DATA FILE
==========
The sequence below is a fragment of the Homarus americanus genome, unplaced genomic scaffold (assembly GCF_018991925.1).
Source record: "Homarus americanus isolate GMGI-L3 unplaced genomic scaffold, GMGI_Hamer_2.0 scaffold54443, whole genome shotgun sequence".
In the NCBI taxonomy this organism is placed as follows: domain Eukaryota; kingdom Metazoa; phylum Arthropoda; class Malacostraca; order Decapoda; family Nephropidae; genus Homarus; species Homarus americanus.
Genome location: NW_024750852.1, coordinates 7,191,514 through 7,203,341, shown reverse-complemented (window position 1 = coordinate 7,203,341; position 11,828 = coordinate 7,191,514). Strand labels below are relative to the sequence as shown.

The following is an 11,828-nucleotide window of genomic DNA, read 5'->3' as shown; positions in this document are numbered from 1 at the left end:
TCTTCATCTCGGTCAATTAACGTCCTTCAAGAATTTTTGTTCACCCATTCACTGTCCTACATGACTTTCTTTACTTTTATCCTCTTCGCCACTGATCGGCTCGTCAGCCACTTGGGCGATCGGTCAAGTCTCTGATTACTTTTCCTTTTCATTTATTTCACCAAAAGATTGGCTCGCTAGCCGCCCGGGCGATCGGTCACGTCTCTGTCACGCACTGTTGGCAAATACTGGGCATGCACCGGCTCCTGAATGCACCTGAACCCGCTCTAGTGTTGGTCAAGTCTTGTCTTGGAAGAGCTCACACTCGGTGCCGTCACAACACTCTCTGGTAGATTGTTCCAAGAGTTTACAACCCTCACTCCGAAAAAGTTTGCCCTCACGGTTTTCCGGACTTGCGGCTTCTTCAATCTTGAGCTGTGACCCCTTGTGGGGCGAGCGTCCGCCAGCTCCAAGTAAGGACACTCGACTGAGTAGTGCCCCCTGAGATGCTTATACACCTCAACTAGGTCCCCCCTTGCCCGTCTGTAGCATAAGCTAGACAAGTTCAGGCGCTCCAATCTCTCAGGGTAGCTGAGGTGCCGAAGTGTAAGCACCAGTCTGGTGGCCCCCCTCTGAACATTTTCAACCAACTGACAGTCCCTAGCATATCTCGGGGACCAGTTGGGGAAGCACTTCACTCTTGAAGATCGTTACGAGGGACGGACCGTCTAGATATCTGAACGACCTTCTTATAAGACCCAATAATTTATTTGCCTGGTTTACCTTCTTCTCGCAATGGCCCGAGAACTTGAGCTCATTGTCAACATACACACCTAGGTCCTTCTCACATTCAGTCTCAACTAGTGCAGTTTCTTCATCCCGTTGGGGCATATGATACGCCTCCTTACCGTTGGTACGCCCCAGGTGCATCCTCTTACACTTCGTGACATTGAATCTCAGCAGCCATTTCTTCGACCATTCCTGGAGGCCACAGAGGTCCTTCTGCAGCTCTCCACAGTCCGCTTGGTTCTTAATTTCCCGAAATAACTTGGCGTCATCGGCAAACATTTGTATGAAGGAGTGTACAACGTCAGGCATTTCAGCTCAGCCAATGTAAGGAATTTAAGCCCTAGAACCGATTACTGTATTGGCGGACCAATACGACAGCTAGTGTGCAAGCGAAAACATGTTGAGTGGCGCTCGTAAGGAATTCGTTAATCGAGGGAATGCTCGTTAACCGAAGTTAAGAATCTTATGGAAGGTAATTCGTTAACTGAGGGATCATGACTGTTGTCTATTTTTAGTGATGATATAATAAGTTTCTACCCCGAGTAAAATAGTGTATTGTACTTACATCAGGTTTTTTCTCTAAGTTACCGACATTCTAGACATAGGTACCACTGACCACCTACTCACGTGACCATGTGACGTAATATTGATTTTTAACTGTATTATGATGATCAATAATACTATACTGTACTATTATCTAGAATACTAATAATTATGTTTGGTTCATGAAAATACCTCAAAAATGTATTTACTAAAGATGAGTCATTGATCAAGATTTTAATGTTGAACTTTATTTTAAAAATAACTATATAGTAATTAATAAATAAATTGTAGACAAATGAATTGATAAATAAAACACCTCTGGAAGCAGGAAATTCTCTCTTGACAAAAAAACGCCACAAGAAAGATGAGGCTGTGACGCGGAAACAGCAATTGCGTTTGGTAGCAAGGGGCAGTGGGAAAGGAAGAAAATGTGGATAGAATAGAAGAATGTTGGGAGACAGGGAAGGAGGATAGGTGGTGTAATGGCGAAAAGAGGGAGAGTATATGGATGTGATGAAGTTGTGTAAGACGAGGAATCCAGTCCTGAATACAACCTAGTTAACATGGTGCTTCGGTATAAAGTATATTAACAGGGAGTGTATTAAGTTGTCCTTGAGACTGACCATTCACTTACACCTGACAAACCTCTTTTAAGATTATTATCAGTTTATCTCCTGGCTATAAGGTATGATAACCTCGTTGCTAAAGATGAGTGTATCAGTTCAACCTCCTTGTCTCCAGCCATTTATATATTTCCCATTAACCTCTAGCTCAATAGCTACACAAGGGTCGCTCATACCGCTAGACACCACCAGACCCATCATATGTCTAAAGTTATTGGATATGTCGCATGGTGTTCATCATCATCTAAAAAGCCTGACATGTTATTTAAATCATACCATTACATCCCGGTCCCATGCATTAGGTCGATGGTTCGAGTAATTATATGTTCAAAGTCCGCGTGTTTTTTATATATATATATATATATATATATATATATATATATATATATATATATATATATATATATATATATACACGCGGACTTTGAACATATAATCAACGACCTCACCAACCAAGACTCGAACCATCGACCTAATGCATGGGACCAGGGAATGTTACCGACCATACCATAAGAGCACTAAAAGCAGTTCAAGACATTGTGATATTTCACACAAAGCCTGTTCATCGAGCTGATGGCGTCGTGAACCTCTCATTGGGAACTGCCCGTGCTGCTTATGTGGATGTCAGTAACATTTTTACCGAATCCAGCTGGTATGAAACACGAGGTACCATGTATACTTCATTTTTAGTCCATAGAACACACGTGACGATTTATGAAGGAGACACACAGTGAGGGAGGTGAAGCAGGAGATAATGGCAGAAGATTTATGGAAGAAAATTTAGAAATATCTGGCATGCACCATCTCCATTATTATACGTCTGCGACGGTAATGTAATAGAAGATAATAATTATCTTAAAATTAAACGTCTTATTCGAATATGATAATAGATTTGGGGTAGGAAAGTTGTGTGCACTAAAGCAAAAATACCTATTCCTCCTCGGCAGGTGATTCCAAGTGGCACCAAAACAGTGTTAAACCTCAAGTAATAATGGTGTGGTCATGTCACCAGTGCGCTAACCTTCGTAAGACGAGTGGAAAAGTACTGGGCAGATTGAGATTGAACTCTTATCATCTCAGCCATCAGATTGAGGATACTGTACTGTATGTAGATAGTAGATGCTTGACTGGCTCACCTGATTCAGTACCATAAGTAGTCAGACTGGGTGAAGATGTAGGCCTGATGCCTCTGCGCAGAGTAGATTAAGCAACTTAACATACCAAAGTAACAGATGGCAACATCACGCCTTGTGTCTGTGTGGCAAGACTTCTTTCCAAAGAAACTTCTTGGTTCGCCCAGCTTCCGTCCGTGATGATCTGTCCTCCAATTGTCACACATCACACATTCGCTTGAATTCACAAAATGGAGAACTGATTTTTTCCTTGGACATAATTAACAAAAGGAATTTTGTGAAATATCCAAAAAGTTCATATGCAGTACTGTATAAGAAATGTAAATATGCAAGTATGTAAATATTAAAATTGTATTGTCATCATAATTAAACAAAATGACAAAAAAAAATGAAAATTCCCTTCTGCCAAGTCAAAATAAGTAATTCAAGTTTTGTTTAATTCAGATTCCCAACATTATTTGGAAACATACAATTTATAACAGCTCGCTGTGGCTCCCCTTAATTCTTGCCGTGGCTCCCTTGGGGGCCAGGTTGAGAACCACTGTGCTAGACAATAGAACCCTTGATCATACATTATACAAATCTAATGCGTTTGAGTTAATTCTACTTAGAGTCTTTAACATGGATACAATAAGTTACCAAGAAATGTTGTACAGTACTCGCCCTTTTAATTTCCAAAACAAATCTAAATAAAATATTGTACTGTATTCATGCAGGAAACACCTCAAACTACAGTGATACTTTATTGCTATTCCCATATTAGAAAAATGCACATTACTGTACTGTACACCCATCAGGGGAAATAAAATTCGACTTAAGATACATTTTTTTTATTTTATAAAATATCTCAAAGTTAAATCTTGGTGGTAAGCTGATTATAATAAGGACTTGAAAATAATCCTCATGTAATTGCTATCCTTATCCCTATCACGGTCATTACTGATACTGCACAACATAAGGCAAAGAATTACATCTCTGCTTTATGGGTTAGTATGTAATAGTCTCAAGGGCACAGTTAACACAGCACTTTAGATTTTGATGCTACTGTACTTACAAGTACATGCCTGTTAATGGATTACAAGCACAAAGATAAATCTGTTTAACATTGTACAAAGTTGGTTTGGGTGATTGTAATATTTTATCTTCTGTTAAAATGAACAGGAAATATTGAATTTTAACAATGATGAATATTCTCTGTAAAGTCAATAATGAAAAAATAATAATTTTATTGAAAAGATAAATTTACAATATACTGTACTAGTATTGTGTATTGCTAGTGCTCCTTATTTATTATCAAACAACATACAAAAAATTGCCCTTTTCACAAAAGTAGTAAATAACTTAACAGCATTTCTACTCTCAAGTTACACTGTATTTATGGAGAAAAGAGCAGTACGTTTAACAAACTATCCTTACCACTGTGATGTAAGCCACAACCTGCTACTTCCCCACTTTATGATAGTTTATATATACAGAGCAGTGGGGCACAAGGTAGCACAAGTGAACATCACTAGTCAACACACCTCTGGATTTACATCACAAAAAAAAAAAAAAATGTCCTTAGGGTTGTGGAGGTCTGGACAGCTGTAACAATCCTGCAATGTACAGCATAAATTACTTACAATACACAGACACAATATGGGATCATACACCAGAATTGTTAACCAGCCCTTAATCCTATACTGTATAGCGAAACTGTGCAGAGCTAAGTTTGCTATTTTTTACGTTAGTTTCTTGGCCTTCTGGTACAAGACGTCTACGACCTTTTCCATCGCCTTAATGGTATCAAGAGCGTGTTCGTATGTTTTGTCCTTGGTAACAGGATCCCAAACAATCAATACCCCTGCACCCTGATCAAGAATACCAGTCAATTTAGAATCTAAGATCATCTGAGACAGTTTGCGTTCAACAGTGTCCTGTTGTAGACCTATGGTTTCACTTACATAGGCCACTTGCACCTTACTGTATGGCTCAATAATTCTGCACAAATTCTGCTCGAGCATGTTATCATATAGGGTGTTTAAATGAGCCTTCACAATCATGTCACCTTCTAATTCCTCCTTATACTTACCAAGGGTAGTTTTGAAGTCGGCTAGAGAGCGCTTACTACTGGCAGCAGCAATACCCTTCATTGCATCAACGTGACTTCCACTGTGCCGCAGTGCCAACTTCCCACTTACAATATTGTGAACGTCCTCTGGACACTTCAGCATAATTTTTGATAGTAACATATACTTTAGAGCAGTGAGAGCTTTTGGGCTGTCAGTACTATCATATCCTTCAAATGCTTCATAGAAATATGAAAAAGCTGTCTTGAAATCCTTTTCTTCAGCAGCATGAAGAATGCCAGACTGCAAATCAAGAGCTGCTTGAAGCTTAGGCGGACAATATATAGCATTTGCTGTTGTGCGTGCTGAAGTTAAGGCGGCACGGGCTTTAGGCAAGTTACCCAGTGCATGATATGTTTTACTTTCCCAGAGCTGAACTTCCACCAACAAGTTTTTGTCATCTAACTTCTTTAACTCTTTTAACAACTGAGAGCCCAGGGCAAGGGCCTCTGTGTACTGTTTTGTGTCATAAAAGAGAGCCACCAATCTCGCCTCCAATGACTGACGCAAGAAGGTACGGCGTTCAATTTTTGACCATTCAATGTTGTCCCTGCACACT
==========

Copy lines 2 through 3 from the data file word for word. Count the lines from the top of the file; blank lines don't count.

Source record: "Homarus americanus isolate GMGI-L3 unplaced genomic scaffold, GMGI_Hamer_2.0 scaffold54443, whole genome shotgun sequence".
In the NCBI taxonomy this organism is placed as follows: domain Eukaryota; kingdom Metazoa; phylum Arthropoda; class Malacostraca; order Decapoda; family Nephropidae; genus Homarus; species Homarus americanus.